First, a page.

Environment Picture

Groups target legislation gutting key Michigan billboard restrictions

Former governor, attorney general join the fight
Legislation killing popular billboard restrictions was in the crosshairs of Michigan Environmental Council and member group Scenic Michigan this summer.

At press time, it was unclear whether the measure, which passed the Senate in June, would survive a House vote or whether Gov. Jennifer Granholm would commit to veto it if it reached her desk.

“In Michigan, we have established a cap on billboards,” said Abby Dart of Scenic Michigan. “This legislation, Senate Bill 1370, would pry open that cap. It would allow the expansion and digitalization of thousands of billboards that are supposed to have been removed at the end of their useful life.”

A campaign to kill, or extensively amend the legislation, gained favorable editorials in numerous newspapers and public expressions of support from former Gov. William Milliken, former Attorney General Frank Kelley and Leon Stille, the former state senator who sponsored the 1999 billboard restriction legislation that the proposed law would undercut.

Gov. Jennifer Granholm signed legislation in 2006 establishing a cap on billboards, saying at the time that “Michigan is blessed with beautiful scenery—fields and forests, lakes, streams and hills” and that the 2006 cap would “ensure we don’t lose that beauty in a mountain of roadside advertisements.”

“We expect the governor to be consistent in her commitment to helping keep Michigan free from the clutter of excessive commercial advertising,” said Lana Pollack, president of the Michigan Environmental Council. “But we hope that the House of Representatives sees this legislation for what it is, and kills it before it gets any farther.”

SB 1370 was apparently written on behalf of one politically connected Saginaw billboard owner who wanted to bring his illegal billboard into compliance. But statewide damage would be done through provisions that:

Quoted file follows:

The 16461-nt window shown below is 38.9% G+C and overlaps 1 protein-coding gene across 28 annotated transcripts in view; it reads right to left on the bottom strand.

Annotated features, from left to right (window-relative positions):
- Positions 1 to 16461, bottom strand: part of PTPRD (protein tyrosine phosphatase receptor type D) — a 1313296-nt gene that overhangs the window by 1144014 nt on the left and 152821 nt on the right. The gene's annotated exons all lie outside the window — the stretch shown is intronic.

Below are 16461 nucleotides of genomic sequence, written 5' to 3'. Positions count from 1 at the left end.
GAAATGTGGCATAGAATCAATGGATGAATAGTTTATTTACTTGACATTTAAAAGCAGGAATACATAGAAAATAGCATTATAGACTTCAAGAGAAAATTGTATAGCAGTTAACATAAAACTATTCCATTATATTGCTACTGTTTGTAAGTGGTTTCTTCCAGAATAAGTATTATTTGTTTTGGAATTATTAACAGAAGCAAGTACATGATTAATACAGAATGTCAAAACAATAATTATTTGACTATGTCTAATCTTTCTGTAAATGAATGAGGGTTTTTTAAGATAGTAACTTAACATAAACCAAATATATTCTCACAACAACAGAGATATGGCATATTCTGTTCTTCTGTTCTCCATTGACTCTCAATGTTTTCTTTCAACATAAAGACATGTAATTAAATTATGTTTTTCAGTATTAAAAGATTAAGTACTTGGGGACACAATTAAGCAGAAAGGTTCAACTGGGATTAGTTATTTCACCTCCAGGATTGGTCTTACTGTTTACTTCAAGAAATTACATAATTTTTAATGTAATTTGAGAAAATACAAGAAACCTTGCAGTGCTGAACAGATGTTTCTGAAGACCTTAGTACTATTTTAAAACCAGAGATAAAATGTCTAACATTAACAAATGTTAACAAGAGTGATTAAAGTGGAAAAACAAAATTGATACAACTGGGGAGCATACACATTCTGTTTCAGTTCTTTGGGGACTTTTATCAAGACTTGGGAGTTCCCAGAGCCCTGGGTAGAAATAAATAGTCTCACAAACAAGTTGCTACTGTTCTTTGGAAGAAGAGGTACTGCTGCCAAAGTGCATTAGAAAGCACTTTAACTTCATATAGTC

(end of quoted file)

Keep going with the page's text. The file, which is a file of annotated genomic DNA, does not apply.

• Reverse hard fought 1999 spacing requirements for billboards. The 1,000-foot minimum space between signs on federal highways would be shortened to 500 feet. The 500-foot spacing minimum on primary highways would be reduced to 300 feet.
  • Would allow holders of on-premise signs to convert their permits to off-premise signs; paving the way for relocation and clustering of billboards all across the state.
  • Remove the prohibition on upgrading of “grandfathered” billboards that don’t comply with the newer laws—essentially removing them from the planned obsolescence that a 1999 law created, and paving the way for making them bigger and electronically digitized.
  • Allow an unlimited number of small billboards for religious organizations and service clubs.
Stille, the sponsor of the 1999 billboard legislation informally dubbed the “Stille Bill,” said the pending legislation should not be allowed to reverse the hard-fought billboard reduction won almost a decade ago.

“The intent of my 1999 legislation was clearly that nonconforming billboards be phased out,” Stille said. “If the pending legislation gives those signs permanent status, it is a reversal of that law and a significant change in policy. I would certainly not be supportive of that change.”

Former Gov. Milliken agreed in an opinion column published in the Detroit Free Press in July: “Michigan’s spectacular vistas and natural beauty are among its most attractive and compelling assets. Protecting them from the billboard industry’s crass assaults should be foremost in the minds of the people’s representatives when they vote on this issue.”
-Michigan Environmental Council
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